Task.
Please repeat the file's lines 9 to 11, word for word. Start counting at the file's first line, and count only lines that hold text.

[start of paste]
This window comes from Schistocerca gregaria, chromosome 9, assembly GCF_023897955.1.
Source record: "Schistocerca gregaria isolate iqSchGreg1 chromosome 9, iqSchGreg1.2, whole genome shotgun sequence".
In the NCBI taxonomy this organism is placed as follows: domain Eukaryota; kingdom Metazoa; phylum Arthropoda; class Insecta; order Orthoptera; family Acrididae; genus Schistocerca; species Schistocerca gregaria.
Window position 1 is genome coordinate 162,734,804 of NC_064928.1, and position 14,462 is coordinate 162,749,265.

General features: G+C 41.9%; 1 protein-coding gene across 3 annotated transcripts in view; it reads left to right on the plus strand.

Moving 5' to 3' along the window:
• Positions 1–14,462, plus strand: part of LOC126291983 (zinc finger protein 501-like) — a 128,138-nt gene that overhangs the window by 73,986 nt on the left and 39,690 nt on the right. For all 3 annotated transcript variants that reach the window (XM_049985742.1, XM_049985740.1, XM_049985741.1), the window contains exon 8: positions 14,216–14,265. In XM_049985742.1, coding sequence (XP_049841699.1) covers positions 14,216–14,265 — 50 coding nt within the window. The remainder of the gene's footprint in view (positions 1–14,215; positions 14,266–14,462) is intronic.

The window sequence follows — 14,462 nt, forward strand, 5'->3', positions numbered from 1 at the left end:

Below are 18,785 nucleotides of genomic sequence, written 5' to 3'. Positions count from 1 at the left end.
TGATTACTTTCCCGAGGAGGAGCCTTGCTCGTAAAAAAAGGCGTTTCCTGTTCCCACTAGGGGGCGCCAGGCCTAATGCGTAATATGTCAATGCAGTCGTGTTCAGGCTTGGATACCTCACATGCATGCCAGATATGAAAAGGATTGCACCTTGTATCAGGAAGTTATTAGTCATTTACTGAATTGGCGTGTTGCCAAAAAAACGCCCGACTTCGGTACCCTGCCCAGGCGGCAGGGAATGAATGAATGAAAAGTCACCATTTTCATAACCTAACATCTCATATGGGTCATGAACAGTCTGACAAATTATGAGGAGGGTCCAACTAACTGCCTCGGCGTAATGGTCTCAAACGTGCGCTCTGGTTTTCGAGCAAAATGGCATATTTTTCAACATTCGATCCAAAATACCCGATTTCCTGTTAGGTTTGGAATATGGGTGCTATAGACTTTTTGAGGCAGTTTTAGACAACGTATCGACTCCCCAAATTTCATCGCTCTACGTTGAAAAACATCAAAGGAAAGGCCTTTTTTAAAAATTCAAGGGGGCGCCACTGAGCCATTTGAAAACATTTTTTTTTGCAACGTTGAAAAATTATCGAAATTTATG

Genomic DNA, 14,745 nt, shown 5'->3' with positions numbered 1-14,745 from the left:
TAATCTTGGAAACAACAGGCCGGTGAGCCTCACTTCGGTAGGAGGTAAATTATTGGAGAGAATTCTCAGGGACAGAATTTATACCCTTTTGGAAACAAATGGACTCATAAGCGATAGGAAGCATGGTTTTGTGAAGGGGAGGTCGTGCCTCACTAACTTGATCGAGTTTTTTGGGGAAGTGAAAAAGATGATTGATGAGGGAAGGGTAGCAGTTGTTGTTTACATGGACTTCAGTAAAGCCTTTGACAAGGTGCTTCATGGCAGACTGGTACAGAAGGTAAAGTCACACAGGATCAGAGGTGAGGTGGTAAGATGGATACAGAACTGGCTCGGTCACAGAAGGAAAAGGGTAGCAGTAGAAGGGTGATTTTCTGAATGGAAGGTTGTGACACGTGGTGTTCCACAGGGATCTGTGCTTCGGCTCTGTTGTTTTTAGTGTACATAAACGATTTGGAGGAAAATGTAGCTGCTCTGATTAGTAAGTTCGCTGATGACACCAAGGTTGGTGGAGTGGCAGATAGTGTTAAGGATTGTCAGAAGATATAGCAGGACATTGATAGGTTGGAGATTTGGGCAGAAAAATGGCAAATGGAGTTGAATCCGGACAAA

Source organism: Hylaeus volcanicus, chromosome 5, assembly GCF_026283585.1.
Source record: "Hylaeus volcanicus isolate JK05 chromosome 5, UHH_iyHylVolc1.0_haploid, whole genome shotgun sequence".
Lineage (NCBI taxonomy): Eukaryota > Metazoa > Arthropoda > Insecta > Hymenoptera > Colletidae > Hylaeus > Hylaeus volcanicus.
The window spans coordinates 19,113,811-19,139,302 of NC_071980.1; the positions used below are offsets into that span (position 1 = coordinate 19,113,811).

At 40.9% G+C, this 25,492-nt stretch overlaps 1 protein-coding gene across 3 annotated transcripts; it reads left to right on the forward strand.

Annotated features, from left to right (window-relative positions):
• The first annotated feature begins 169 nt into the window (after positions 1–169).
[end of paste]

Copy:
Below are 18,785 nucleotides of genomic sequence, written 5' to 3'. Positions count from 1 at the left end.
TGATTACTTTCCCGAGGAGGAGCCTTGCTCGTAAAAAAAGGCGTTTCCTGTTCCCACTAGGGGGCGCCAGGCCTAATGCGTAATATGTCAATGCAGTCGTGTTCAGGCTTGGATACCTCACATGCATGCCAGATATGAAAAGGATTGCACCTTGTATCAGGAAGTTATTAGTCATTTACTGAATTGGCGTGTTGCCAAAAAAACGCCCGACTTCGGTACCCTGCCCAGGCGGCAGGGAATGAATGAATGAAAAGTCACCATTTTCATAACCTAACATCTCATATGGGTCATGAACAGTCTGACAAATTATGAGGAGGGTCCAACTAACTGCCTCGGCGTAATGGTCTCAAACGTGCGCTCTGGTTTTCGAGCAAAATGGCATATTTTTCAACATTCGATCCAAAATACCCGATTTCCTGTTAGGTTTGGAATATGGGTGCTATAGACTTTTTGAGGCAGTTTTAGACAACGTATCGACTCCCCAAATTTCATCGCTCTACGTTGAAAAACATCAAAGGAAAGGCCTTTTTTAAAAATTCAAGGGGGCGCCACTGAGCCATTTGAAAACATTTTTTTTTGCAACGTTGAAAAATTATCGAAATTTATG

Genomic DNA, 14,745 nt, shown 5'->3' with positions numbered 1-14,745 from the left: